One of the
"mysteries" of hostadom is that certain large,
blue-green hostas with yellow marginal or medial
(center) variegation suffer from a
syndrome called spring desiccation burn. One of the
all-time classic cultivars, H. 'Frances Williams'
was among the first to be noted as experiencing this
type of damage. Other
plants such as H. 'Golden Sunburst' and H. 'Borwick
Beauty' are also severely impacted. A similar plant, H.
'Olive Bailey Langdon' is only slightly affected.
Others of this type do not seem to be bothered at
What happens is
that by early summer, parts of the yellow variegation
become translucent and then turn brown to rusty-orange
The blue-green tissue of the leaf is never affected.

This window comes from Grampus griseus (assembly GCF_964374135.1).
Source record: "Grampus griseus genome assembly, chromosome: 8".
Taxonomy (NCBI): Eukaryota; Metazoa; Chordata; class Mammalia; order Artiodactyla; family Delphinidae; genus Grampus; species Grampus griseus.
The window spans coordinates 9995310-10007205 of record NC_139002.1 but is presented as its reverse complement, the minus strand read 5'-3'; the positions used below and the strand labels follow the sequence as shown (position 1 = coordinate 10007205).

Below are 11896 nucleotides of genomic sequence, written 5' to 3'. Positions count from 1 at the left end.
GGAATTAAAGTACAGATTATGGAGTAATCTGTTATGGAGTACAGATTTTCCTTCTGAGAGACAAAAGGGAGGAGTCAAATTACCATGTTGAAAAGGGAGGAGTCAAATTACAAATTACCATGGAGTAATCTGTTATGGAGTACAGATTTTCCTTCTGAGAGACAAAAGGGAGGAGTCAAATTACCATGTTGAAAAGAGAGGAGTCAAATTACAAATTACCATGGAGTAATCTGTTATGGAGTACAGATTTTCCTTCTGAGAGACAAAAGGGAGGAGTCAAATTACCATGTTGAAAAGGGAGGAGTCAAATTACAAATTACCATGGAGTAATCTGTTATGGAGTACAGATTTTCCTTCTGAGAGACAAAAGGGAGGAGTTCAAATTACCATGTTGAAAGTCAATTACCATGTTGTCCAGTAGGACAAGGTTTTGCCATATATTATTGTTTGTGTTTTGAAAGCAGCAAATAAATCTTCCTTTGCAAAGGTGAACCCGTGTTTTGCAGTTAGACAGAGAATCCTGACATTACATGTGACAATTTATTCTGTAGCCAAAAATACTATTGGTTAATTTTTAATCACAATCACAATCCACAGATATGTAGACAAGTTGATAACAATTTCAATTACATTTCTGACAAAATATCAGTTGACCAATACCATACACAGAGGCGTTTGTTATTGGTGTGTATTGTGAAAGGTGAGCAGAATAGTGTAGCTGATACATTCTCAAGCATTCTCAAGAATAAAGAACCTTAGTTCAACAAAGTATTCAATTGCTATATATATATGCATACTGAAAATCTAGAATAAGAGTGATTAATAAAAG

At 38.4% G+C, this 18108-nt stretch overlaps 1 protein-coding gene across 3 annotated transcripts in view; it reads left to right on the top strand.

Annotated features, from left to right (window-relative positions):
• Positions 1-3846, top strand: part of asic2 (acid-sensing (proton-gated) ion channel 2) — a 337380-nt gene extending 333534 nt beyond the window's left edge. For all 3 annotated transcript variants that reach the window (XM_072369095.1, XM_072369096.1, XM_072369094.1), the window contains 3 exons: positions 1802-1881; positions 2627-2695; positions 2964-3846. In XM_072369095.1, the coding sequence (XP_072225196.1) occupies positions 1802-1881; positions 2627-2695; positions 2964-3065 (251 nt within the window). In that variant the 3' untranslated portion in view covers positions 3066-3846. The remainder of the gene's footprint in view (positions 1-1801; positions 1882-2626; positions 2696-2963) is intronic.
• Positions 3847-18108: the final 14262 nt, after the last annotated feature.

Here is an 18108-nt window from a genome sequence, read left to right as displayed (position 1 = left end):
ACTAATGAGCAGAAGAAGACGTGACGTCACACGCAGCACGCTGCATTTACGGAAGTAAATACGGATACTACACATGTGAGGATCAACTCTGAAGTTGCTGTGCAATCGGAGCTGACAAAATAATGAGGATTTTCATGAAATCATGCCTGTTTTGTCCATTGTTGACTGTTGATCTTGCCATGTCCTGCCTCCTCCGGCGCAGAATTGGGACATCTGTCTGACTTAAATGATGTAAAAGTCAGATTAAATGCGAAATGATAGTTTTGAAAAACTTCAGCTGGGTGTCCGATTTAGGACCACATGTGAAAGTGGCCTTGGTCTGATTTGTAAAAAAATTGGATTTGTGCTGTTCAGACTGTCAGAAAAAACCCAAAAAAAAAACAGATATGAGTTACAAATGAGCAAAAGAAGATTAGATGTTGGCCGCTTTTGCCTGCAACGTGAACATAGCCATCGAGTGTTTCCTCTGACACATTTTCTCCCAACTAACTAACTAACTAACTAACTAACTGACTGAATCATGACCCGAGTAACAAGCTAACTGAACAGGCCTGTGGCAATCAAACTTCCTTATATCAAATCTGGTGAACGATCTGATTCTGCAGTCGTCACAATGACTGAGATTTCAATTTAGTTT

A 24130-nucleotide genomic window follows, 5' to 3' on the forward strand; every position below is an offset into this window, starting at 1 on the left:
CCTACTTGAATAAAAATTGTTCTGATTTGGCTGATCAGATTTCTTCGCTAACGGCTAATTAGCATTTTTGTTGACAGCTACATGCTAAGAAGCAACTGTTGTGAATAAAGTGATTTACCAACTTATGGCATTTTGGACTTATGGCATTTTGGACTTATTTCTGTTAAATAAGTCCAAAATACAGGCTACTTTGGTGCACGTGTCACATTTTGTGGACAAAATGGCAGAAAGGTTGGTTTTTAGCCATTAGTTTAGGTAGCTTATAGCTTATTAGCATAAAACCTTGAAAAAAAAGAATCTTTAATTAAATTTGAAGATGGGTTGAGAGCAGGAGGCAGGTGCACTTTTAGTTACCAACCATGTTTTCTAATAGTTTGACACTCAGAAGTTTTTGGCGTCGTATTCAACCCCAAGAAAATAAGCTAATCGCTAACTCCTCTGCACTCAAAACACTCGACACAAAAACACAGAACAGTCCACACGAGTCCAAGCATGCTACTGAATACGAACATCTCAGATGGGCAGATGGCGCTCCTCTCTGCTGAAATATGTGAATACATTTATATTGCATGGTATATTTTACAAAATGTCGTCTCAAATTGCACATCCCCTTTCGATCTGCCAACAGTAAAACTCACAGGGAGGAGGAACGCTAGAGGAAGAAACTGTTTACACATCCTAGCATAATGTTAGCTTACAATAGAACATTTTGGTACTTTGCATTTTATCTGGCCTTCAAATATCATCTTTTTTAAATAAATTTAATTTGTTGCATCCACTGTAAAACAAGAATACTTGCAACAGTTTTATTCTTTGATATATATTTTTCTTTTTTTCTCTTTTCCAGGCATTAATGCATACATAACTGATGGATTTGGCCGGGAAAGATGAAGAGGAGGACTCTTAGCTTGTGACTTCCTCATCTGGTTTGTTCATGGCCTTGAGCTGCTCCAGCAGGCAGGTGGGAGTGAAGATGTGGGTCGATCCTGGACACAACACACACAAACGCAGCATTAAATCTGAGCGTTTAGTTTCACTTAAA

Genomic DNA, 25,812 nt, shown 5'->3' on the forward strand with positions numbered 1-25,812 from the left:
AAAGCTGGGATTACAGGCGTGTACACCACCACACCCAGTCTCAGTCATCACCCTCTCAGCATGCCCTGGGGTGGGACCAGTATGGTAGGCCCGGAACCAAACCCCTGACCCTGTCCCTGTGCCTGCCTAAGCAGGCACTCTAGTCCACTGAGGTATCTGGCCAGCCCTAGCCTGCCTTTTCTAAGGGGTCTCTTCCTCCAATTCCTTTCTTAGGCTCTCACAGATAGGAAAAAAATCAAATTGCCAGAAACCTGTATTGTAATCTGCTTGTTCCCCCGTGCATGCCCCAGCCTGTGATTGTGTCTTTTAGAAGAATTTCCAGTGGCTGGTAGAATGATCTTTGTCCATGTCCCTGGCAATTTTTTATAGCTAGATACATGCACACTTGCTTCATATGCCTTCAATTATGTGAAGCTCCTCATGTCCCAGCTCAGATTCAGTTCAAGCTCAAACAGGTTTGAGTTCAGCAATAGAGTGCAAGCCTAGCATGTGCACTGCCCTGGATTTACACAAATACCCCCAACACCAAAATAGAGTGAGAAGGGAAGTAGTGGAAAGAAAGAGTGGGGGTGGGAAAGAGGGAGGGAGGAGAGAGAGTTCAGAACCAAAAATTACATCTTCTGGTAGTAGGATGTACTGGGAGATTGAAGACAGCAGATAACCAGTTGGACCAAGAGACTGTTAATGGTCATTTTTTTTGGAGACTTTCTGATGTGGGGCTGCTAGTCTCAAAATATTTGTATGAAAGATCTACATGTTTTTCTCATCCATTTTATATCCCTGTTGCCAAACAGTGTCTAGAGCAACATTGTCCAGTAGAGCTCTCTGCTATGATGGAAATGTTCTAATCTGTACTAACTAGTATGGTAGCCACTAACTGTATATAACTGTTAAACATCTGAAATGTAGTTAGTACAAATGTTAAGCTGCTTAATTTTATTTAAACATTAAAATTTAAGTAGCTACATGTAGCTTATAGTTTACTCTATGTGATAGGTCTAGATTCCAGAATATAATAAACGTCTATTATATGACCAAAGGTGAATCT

Also, similar types of plants that have white instead of
yellow margins such as H. 'Northern Halo' and H.
'Northern Exposure' are not affected.
Over the years, I
have grown H. 'Frances Williams' in 4 or 5 different
locations in my landscape. These were in differing
levels of shade and water conditions. Each one would
look different from all of the others in terms of how
much spring desiccation burn they suffered. Some would
be severely bothered one year but hardly blemished the
The theory is that
the problem is "physiological" which means that it is
not caused by a disease or insect. Rather it seems to be
caused when the leaves are rapidly expanding in the
early spring and the night temperatures drop near or
below freezing. High winds or direct sunlight on the
plant the next day causes the drying and death of the
leaf tissue. The dead tissue then turns a rusty orange
Here are some
listings of hosta cultivars that a)
Suffer Desiccation Burn or b)
Resist Desiccation Burn.